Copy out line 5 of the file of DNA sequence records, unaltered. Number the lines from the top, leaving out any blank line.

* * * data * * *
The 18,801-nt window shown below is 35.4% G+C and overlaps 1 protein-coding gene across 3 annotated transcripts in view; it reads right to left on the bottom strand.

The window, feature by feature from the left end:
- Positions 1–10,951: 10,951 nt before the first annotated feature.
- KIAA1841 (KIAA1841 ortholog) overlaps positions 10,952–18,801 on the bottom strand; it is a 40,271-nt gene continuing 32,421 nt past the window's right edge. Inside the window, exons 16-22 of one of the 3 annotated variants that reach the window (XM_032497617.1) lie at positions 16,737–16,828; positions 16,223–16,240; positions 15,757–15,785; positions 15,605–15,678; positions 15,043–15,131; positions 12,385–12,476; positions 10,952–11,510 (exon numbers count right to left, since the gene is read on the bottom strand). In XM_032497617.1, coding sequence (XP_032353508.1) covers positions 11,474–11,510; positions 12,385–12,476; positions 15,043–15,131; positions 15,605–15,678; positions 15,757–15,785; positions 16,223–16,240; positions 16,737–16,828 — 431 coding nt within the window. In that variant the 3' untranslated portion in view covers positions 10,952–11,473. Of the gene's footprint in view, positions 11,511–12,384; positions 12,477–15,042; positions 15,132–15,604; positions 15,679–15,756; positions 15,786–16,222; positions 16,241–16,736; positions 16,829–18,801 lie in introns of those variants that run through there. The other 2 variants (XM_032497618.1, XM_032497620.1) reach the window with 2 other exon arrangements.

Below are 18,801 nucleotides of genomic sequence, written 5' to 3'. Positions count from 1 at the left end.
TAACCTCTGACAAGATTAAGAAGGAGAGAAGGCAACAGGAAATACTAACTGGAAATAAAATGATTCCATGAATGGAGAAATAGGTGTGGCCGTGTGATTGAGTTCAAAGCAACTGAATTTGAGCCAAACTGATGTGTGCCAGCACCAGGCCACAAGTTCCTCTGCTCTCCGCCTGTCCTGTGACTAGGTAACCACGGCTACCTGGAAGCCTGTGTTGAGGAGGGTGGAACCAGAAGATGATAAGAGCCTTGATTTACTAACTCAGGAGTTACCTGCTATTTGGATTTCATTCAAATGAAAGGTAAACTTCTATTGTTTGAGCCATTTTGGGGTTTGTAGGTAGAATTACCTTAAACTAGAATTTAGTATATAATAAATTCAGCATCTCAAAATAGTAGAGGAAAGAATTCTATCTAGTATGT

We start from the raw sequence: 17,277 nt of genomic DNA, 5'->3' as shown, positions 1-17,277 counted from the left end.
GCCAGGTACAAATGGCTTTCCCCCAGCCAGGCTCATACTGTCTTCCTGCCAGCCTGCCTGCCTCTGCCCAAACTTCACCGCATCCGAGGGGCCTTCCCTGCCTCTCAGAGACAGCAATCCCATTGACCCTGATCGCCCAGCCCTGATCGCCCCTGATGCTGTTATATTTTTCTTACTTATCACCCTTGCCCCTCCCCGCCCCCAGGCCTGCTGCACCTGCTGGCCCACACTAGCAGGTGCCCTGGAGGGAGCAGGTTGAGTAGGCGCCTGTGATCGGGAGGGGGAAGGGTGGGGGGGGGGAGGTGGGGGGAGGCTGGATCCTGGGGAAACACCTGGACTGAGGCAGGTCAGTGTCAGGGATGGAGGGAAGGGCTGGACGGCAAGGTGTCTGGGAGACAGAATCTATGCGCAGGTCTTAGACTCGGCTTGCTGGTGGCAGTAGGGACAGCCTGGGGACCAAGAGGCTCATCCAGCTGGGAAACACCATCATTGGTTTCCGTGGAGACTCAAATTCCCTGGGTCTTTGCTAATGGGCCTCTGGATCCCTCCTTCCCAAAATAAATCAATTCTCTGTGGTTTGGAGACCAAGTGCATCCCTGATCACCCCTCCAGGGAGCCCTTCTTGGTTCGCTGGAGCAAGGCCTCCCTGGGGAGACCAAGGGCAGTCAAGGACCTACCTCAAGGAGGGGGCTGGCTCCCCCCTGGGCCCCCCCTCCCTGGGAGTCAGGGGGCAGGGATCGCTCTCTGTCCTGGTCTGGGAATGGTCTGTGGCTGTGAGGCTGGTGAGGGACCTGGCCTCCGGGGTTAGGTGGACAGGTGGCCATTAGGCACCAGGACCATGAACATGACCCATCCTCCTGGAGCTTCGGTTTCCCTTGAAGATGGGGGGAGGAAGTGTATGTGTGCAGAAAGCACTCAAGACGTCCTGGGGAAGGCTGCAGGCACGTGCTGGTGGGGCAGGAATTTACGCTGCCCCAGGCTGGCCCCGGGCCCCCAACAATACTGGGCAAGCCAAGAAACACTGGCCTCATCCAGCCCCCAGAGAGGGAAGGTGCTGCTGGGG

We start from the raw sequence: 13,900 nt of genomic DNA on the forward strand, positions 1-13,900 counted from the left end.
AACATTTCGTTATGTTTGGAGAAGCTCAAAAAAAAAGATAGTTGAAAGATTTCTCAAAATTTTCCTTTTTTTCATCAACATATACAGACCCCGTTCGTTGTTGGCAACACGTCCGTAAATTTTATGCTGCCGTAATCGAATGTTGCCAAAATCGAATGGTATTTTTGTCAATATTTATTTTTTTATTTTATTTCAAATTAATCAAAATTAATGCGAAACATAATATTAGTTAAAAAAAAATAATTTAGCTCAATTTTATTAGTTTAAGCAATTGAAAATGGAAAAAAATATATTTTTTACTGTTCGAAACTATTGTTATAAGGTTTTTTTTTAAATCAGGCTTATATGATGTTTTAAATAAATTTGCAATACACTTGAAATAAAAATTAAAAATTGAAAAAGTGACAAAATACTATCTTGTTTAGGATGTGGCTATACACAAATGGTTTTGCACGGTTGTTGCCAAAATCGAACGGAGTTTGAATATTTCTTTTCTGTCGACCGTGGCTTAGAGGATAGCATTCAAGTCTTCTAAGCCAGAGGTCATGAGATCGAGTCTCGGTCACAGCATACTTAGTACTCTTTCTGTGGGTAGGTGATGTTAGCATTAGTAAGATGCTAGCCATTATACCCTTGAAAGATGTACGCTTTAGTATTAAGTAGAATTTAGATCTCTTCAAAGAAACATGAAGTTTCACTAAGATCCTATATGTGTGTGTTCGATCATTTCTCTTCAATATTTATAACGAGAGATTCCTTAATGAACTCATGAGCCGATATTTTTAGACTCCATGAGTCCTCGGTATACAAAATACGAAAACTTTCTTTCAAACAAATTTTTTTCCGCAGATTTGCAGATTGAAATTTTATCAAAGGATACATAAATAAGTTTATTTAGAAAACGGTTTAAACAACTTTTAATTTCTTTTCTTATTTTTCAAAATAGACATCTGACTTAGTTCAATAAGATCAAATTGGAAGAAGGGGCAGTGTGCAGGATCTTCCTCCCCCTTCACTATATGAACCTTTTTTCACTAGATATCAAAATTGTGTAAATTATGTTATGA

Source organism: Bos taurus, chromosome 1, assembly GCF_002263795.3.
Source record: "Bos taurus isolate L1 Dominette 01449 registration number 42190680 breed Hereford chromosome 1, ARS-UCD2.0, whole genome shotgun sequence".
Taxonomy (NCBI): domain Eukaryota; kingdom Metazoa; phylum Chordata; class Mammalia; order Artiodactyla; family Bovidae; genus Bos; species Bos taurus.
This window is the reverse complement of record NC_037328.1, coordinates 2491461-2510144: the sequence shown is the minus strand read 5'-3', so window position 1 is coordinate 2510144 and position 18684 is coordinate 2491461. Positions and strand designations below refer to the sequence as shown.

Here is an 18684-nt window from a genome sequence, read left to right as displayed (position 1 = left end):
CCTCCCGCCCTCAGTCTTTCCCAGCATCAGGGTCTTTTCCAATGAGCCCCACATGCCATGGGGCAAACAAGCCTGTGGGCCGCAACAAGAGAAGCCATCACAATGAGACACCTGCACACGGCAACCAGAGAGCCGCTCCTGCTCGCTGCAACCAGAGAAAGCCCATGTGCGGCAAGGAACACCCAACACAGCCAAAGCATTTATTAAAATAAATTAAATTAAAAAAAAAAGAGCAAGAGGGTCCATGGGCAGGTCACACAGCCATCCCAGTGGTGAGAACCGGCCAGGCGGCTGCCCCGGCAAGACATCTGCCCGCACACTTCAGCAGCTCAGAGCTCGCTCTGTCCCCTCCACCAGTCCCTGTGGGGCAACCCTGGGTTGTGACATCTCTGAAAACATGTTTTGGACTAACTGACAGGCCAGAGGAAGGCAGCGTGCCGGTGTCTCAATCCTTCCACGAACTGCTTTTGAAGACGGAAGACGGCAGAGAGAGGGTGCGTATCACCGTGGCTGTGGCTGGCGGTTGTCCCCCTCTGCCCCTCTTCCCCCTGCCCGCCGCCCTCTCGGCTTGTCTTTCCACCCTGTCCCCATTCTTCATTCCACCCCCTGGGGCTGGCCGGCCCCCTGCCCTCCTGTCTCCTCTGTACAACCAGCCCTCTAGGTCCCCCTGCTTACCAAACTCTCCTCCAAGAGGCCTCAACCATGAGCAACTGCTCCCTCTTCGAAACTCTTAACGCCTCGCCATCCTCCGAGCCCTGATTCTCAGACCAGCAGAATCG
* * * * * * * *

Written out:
Below are 18,801 nucleotides of genomic sequence, written 5' to 3'. Positions count from 1 at the left end.